Metro-North Touts Station Enhancement Program

Labor-management cooperation gets results at Bedford Hills and elsewhere as part of the railroad's new, interdepartmental effort to better maintain its stations on a regular schedule.

"Metro-North wants to be a good neighbor to the communities we serve," says Metro-North President Howard Permut. "We want to make sure our stations are an asset and a point of pride to all to use them."

The new approach required working with the International Brotherhood of Teamsters, Local 808, to improve productivity.

The newly created Paint Gangs report to work at the station they are to paint, which means that there is no loss of productivity because there is no travel time. The entire shift is spent painting.

Chris Silvera, Secretary Treasurer of IBT Local 808, said: "The results of the Paint Gang initiative are a testament that management and labor can come together and produce a positive result for all."

The Station Enhancement Program is a more holistic approach to station maintenance whereby everything that needs fixing gets fixed, starting with a fresh coat of Hunter Green paint.

While the intensity of each station project varies, all upgrade work includes: changing recycling bins if needed, replacing damaged protective film on windows that prevent scratches from ruining the glass, cleaning the station right-of-way (track), re-stenciling the ‘Watch the Gap' signs, repairing damaged edge board (the wooden strip between the platform and the train), replacing concrete benches with more comfortable wire ones, fixing shelter heaters, installing energy-efficient lighting, and power washing all station exterior surfaces, windows and overpasses.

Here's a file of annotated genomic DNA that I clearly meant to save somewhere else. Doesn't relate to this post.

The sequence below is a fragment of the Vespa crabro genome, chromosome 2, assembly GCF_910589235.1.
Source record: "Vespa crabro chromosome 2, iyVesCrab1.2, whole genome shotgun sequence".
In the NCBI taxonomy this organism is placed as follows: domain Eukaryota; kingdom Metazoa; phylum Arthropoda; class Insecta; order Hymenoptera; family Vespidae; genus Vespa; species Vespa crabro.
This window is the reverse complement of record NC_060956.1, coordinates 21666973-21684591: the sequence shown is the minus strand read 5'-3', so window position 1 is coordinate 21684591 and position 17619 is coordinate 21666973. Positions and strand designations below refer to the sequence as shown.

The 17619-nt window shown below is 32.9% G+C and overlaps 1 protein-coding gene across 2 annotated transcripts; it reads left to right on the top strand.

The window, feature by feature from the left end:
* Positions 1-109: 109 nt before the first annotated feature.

The Paint Gangs are supplemented by sheet metal workers, plumbers, masons, carpenters, electricians and elevator mechanics -; just about every trade is involved in this team effort.

This year, in addition to Bedford Hills and Katonah, crews are working now at Chappaqua and Mount Kisco. In addition, lead abatement was completed this year at the station building at Peekskill, which then was repainted in its historic color scheme.

In addition, five stations in Connecticut: Wilton; Cannondale; East Norwalk; Rowayton; and Springdale; got the station enhancement treatment, including painting the shelters, replacing glass windows, and installing new recycling containers. Metro-North's partner, the Connecticut Department of Transportation (CDOT), also painted most of these stations' exteriors.

Currently, Metro-North is identifying what needs to be done next spring, prioritizing the work that will eventually lead to a cyclical schedule.

The Station Gangs' outdoor season, when they focus on station exteriors, is from April through October, and then when cold weather arrives they head indoors to concentrate on interior work.

Last winter, they did their magic at Poughkeepsie Station on the Hudson Line: Woodwork in the Main Waiting Room was repaired by the carpenters, and then sanded, re-stained, and re-varnished; the overpass crown molding, window sills and baseboards were repainted; and the vestibule was refreshed. The Harlem-125th Street Station also got the treatment, with work done on benches, door trims, and radiator covers.